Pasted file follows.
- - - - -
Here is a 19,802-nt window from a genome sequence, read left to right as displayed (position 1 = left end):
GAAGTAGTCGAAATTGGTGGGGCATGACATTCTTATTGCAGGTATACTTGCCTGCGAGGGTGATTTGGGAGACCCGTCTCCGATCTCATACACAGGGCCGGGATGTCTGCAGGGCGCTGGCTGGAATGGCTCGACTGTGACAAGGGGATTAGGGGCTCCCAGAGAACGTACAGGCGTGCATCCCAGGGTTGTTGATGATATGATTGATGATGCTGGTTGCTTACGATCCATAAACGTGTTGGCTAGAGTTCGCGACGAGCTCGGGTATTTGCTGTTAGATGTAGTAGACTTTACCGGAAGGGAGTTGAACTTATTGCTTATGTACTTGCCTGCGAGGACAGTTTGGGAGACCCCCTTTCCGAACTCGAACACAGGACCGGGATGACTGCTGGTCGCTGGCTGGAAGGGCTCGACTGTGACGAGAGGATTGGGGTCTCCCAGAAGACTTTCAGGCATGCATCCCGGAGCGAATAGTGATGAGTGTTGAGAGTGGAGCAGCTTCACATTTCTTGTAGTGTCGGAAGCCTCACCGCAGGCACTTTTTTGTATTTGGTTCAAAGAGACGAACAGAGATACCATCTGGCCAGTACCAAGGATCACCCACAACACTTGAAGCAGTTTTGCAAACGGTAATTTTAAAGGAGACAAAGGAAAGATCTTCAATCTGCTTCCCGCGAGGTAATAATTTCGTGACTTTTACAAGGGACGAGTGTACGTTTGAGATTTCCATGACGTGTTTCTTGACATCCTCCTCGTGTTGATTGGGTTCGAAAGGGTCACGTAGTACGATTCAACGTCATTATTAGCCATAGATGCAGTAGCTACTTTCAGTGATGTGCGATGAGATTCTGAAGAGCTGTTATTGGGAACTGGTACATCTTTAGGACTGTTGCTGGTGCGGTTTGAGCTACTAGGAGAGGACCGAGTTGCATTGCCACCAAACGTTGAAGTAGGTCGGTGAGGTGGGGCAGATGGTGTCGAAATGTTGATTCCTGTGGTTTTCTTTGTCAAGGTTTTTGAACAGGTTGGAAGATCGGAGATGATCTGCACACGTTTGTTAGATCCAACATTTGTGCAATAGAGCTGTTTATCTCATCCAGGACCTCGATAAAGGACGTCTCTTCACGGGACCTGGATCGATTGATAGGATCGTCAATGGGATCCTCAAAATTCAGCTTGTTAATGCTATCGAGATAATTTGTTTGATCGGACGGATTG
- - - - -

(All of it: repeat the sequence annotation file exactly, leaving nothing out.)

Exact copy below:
Here is a 19,802-nt window from a genome sequence, read left to right as displayed (position 1 = left end):
GAAGTAGTCGAAATTGGTGGGGCATGACATTCTTATTGCAGGTATACTTGCCTGCGAGGGTGATTTGGGAGACCCGTCTCCGATCTCATACACAGGGCCGGGATGTCTGCAGGGCGCTGGCTGGAATGGCTCGACTGTGACAAGGGGATTAGGGGCTCCCAGAGAACGTACAGGCGTGCATCCCAGGGTTGTTGATGATATGATTGATGATGCTGGTTGCTTACGATCCATAAACGTGTTGGCTAGAGTTCGCGACGAGCTCGGGTATTTGCTGTTAGATGTAGTAGACTTTACCGGAAGGGAGTTGAACTTATTGCTTATGTACTTGCCTGCGAGGACAGTTTGGGAGACCCCCTTTCCGAACTCGAACACAGGACCGGGATGACTGCTGGTCGCTGGCTGGAAGGGCTCGACTGTGACGAGAGGATTGGGGTCTCCCAGAAGACTTTCAGGCATGCATCCCGGAGCGAATAGTGATGAGTGTTGAGAGTGGAGCAGCTTCACATTTCTTGTAGTGTCGGAAGCCTCACCGCAGGCACTTTTTTGTATTTGGTTCAAAGAGACGAACAGAGATACCATCTGGCCAGTACCAAGGATCACCCACAACACTTGAAGCAGTTTTGCAAACGGTAATTTTAAAGGAGACAAAGGAAAGATCTTCAATCTGCTTCCCGCGAGGTAATAATTTCGTGACTTTTACAAGGGACGAGTGTACGTTTGAGATTTCCATGACGTGTTTCTTGACATCCTCCTCGTGTTGATTGGGTTCGAAAGGGTCACGTAGTACGATTCAACGTCATTATTAGCCATAGATGCAGTAGCTACTTTCAGTGATGTGCGATGAGATTCTGAAGAGCTGTTATTGGGAACTGGTACATCTTTAGGACTGTTGCTGGTGCGGTTTGAGCTACTAGGAGAGGACCGAGTTGCATTGCCACCAAACGTTGAAGTAGGTCGGTGAGGTGGGGCAGATGGTGTCGAAATGTTGATTCCTGTGGTTTTCTTTGTCAAGGTTTTTGAACAGGTTGGAAGATCGGAGATGATCTGCACACGTTTGTTAGATCCAACATTTGTGCAATAGAGCTGTTTATCTCATCCAGGACCTCGATAAAGGACGTCTCTTCACGGGACCTGGATCGATTGATAGGATCGTCAATGGGATCCTCAAAATTCAGCTTGTTAATGCTATCGAGATAATTTGTTTGATCGGACGGATTG